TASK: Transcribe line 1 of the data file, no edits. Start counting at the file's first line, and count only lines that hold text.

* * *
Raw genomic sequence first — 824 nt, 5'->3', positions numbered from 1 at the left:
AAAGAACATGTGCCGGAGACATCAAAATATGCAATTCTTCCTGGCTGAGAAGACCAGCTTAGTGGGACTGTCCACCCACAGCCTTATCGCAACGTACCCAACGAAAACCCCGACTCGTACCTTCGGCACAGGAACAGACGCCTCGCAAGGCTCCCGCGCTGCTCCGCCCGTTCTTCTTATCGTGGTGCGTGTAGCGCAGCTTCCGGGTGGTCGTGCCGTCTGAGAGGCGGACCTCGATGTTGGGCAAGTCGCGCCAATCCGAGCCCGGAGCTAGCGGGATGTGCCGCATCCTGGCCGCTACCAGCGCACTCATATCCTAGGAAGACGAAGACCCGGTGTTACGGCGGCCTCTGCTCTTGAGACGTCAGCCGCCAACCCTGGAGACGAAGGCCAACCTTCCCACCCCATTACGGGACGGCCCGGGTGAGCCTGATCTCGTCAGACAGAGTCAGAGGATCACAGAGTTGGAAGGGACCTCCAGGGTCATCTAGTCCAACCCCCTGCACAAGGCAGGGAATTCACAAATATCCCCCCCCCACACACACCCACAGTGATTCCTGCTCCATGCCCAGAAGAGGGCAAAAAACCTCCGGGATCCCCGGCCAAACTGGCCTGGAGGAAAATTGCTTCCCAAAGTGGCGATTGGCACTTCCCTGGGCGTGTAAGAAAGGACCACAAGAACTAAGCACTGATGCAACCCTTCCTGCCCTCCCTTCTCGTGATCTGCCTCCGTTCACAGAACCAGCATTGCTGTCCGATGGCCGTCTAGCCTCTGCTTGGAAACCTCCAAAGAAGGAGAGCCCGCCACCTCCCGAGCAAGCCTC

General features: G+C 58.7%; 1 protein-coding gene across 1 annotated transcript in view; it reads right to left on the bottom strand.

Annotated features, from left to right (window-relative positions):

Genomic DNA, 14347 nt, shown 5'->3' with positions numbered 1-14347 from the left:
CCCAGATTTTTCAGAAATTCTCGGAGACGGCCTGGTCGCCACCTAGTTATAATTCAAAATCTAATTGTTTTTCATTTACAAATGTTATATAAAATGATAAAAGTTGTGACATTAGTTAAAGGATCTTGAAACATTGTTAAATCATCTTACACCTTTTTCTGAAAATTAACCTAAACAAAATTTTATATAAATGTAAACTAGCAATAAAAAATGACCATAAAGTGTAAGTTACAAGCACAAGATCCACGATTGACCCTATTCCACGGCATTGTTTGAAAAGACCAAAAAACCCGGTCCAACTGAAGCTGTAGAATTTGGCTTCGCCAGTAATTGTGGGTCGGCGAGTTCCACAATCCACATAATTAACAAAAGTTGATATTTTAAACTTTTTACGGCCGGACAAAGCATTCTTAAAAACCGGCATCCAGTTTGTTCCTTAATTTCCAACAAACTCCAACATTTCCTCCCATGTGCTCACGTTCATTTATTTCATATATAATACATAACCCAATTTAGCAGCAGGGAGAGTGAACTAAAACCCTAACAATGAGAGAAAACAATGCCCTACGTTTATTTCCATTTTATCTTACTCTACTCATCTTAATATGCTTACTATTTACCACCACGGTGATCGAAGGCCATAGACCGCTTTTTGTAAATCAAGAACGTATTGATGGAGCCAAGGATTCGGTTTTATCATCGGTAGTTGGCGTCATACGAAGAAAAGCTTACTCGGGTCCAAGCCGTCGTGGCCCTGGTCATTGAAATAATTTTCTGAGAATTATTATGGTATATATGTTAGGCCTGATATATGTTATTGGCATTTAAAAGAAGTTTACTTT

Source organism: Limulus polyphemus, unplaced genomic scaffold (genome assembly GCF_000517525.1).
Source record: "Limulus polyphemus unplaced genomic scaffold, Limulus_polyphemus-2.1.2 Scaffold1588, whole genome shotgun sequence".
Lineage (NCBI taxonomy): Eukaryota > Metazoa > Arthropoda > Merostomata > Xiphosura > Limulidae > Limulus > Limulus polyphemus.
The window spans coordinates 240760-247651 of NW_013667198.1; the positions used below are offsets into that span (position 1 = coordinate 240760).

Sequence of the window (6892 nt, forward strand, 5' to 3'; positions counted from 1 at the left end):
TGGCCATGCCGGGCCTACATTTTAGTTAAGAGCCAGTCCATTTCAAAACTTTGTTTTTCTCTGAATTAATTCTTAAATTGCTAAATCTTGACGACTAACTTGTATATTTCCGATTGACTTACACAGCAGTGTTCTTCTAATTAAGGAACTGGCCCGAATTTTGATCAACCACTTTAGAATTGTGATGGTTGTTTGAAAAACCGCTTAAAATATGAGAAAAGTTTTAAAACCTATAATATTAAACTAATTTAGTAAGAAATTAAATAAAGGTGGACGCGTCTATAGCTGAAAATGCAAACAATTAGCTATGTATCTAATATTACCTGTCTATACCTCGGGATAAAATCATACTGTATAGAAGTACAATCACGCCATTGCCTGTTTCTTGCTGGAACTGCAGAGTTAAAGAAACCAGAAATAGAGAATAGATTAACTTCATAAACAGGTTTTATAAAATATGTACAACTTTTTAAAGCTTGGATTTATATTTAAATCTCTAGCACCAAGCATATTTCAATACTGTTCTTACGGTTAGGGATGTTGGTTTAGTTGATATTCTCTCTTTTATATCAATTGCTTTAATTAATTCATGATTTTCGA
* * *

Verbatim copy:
Raw genomic sequence first — 824 nt, 5'->3', positions numbered from 1 at the left: